Fifth Third Ballpark-Comstock Park, MI: This weekend the West Michigan Whitecaps officially kicked off the 2015 season, hosting a ‘SnOwPEN house’ at Fifth Third Ballpark. There were s’more stations and a pitching area out front for the kids and adults alike. The mascots Crash, Roxy, and Frankie were interacting with the fans, also.
Brian’s favorite activity of the day was getting a ride by the sled dogs. This was a very popular activity for others, too, as we waited in line for an hour in the balmy 20 degree weather (at least it wasn’t -35, as it is today). The wait was worth it, as Brian had a blast getting pulled around in the snow. We were lucky to get him on, too, as he was in the second to last group, and so many people had given up that were ahead of us.
Up in the ballpark, the ‘Caps were serving up free hotdogs for fans. They even were playing the movie ‘Frozen’ on the giant video board for the kids to enjoy while they ate. The ticket office opened up, too, as single game tickets went on sale. A fun day, that got us excited for baseball season. It doesn’t look like the cold and snow is going anywhere soon, but we can certainly dream. We ended out day at the Van Andel Museum in downtown Grand Rapids. Brian enjoyed all of the artifacts, and especially the Real Pirate exhibit.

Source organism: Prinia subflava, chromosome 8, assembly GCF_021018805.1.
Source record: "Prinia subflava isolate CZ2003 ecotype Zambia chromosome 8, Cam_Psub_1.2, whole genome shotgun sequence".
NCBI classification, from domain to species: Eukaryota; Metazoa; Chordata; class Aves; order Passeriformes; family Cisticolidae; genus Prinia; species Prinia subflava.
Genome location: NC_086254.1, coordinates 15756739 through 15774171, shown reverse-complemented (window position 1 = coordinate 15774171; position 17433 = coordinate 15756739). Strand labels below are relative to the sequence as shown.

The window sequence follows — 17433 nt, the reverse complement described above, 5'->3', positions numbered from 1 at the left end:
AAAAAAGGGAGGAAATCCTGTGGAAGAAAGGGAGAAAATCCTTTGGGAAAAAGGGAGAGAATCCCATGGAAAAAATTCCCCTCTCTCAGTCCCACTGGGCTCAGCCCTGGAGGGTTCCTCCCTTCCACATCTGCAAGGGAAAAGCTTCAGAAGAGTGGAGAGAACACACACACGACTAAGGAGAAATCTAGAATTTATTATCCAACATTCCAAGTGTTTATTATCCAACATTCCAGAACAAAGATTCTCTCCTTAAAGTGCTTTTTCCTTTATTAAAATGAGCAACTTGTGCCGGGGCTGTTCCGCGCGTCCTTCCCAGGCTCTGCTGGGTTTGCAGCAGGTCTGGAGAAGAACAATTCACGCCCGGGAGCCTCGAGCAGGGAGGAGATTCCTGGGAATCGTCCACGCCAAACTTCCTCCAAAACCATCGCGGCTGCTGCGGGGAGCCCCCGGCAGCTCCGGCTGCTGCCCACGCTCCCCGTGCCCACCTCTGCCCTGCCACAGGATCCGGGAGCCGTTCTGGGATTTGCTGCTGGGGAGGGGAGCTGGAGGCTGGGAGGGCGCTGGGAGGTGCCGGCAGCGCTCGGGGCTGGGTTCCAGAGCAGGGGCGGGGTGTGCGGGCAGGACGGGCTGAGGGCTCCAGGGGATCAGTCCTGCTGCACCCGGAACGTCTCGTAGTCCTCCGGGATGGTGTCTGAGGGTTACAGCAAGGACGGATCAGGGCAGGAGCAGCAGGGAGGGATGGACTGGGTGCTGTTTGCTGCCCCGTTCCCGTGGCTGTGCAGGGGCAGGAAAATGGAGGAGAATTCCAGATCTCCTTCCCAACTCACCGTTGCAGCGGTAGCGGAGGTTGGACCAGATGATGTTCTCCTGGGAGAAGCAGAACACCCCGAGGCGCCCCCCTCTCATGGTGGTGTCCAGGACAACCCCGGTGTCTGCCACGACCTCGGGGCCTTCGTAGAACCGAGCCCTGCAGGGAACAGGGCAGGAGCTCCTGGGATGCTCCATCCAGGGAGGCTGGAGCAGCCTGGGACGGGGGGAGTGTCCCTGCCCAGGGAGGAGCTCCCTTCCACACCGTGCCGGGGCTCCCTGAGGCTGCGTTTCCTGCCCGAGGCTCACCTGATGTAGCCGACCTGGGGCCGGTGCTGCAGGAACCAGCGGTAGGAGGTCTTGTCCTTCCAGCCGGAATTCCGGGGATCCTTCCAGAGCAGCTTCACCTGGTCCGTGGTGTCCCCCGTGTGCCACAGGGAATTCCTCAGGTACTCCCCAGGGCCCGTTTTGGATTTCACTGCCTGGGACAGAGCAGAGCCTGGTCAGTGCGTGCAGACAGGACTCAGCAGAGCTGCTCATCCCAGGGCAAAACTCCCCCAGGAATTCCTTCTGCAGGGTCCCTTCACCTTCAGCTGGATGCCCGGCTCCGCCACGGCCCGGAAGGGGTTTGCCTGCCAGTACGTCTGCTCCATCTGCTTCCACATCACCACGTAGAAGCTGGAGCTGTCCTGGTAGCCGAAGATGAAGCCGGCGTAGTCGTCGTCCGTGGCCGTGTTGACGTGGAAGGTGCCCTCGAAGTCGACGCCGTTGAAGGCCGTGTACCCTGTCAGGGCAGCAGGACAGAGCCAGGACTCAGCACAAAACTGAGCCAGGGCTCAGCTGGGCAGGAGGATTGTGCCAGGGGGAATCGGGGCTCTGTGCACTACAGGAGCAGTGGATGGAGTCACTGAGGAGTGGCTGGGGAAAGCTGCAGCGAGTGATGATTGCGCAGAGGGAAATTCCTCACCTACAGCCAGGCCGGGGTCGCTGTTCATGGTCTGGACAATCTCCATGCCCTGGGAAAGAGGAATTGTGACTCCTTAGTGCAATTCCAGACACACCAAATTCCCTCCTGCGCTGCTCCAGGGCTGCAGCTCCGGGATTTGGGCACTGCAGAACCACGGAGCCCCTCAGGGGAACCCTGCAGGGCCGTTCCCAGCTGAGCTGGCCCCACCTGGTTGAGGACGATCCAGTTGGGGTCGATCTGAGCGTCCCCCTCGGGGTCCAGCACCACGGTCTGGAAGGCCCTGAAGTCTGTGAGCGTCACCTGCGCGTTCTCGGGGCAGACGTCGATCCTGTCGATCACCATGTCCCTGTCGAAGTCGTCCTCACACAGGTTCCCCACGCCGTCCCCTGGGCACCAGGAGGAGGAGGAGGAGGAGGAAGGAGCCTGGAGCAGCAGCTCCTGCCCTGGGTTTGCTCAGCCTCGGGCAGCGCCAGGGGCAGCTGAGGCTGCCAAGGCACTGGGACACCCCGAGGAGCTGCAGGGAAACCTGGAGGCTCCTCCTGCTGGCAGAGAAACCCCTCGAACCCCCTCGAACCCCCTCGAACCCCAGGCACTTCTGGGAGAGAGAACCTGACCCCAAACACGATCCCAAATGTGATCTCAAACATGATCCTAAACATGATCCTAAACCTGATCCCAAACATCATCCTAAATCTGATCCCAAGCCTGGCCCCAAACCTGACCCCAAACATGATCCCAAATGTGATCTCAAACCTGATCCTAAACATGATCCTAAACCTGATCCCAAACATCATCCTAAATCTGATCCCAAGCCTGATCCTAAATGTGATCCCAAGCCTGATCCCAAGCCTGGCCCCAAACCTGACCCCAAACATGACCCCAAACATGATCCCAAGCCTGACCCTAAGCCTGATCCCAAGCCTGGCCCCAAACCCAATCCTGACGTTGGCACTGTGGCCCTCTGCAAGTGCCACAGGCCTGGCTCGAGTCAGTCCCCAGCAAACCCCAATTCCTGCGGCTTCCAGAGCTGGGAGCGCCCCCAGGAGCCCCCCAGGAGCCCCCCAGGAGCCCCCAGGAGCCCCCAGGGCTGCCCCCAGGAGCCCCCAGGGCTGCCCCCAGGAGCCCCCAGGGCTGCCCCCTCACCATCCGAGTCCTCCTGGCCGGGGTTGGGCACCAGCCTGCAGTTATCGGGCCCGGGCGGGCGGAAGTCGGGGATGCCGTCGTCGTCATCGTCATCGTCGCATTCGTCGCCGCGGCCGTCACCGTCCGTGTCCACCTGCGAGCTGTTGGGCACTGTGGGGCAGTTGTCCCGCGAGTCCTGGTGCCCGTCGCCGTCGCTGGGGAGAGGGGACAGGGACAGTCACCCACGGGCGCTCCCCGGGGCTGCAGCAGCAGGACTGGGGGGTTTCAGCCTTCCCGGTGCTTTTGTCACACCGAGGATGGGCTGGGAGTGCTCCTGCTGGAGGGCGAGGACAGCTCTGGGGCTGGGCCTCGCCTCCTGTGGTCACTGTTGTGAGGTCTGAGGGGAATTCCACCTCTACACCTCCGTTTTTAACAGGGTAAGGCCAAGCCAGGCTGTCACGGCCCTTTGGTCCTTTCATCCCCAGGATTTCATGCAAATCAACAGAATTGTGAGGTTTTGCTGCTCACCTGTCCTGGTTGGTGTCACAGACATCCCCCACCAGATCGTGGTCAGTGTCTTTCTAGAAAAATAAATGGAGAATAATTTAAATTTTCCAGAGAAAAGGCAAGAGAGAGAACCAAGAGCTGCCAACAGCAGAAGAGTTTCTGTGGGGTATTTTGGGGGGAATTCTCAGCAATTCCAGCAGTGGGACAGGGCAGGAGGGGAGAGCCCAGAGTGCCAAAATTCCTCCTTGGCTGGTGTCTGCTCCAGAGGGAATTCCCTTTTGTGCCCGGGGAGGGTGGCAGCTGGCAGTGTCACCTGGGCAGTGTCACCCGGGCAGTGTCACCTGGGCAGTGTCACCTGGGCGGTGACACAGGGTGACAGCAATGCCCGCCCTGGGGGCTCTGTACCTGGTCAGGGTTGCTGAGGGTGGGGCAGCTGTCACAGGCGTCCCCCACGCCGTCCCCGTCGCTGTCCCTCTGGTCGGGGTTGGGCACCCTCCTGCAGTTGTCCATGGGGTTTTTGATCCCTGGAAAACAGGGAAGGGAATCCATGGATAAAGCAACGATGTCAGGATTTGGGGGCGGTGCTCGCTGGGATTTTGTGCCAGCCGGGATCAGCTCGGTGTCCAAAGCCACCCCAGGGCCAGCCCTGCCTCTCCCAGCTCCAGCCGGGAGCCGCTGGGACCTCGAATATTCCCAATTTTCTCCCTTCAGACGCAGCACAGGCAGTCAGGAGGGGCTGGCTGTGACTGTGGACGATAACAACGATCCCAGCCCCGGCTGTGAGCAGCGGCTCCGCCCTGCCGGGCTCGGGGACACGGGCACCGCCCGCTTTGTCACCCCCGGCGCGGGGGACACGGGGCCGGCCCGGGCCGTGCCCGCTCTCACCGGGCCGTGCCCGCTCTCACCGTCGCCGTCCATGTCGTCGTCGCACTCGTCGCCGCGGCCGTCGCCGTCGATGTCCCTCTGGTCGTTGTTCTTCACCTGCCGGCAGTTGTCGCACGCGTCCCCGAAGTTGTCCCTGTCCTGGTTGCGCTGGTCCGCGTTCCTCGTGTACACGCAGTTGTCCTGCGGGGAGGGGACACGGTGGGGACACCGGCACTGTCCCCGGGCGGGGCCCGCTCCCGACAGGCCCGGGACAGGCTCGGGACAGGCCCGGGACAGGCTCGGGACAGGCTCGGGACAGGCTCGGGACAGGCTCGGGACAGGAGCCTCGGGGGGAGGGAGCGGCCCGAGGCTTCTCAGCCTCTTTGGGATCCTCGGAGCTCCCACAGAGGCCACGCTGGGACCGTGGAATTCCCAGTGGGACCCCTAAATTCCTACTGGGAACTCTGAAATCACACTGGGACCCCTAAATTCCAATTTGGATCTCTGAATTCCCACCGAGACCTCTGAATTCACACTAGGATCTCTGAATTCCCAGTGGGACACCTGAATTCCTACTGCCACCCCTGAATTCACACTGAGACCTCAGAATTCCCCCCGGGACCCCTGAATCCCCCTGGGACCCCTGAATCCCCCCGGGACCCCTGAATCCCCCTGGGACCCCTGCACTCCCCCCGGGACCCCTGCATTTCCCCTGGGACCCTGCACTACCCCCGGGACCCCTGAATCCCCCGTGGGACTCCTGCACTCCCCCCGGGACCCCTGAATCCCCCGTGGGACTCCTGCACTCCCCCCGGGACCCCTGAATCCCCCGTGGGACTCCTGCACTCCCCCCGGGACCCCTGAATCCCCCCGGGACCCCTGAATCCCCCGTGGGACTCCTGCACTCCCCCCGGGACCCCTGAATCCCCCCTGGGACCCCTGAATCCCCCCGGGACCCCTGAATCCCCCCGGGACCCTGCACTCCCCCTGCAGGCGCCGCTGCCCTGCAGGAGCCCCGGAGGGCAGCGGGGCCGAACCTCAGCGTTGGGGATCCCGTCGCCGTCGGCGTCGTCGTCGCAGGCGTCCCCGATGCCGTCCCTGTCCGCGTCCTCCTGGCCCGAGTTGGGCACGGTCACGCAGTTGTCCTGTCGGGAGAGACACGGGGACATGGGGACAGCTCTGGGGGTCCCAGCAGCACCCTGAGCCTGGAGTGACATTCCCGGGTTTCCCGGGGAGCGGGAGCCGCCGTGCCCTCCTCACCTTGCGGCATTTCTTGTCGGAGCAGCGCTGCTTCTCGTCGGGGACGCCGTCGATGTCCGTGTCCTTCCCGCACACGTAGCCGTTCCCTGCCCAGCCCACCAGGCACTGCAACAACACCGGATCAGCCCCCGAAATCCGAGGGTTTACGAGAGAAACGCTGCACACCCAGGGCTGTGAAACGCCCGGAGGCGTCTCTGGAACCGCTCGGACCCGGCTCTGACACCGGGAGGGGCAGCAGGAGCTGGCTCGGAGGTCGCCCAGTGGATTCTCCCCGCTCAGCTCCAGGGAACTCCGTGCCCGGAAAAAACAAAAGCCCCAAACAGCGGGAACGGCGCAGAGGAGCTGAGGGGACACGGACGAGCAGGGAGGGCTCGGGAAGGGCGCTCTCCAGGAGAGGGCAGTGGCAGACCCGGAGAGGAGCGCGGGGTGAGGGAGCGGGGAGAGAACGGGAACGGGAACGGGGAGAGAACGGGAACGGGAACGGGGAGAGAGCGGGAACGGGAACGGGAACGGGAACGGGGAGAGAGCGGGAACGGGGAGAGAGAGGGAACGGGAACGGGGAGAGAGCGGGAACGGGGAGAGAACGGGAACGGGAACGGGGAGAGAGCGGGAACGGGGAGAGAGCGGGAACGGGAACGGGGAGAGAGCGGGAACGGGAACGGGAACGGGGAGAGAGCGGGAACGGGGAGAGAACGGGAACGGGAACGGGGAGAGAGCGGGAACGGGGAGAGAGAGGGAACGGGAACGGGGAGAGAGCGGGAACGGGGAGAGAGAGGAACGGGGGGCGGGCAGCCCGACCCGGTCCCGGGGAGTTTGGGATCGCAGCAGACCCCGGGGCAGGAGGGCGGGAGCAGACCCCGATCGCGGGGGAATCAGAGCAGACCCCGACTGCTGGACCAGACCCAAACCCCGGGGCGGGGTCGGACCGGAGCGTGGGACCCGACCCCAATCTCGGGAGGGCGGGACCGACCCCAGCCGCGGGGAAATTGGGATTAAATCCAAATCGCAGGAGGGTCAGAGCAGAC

Photos property of Minoring In Baseball
This summer, the Great Lake State will be opening it’s very own Baseball Hall of Fame. The location will be at the Lansing Lugnuts’ Cooley Law School stadium, in left center field on the outfield wall. The idea came last year, when the Lugnuts started a $26.5 million renovation to their ballpark. Lugnuts owner Tom Dickson helped to conceive the idea, realizing there is no such place yet.
“We said, why don’t we do it,” Dickson told MLive.com. “Sometimes it’s amazing what you stumble upon with a little but of luck.”
The Michigan Baseball Hall of Fame will start with 10 members in its inaugural class. It will include plaques with images of the inductees, as well as the when and why they were inducted. The Hall will include players and coaches native to Michigan, as well as those who came to our state and ‘contributed significantly and positively within the national pastime.’ The Hall won’t be limited to just major league players, either, and could include a little league team, high school or college players, and coaches.
“We’re looking for people who have made an outstanding contribution to baseball in the state of Michigan across all levels”, stated Dickson.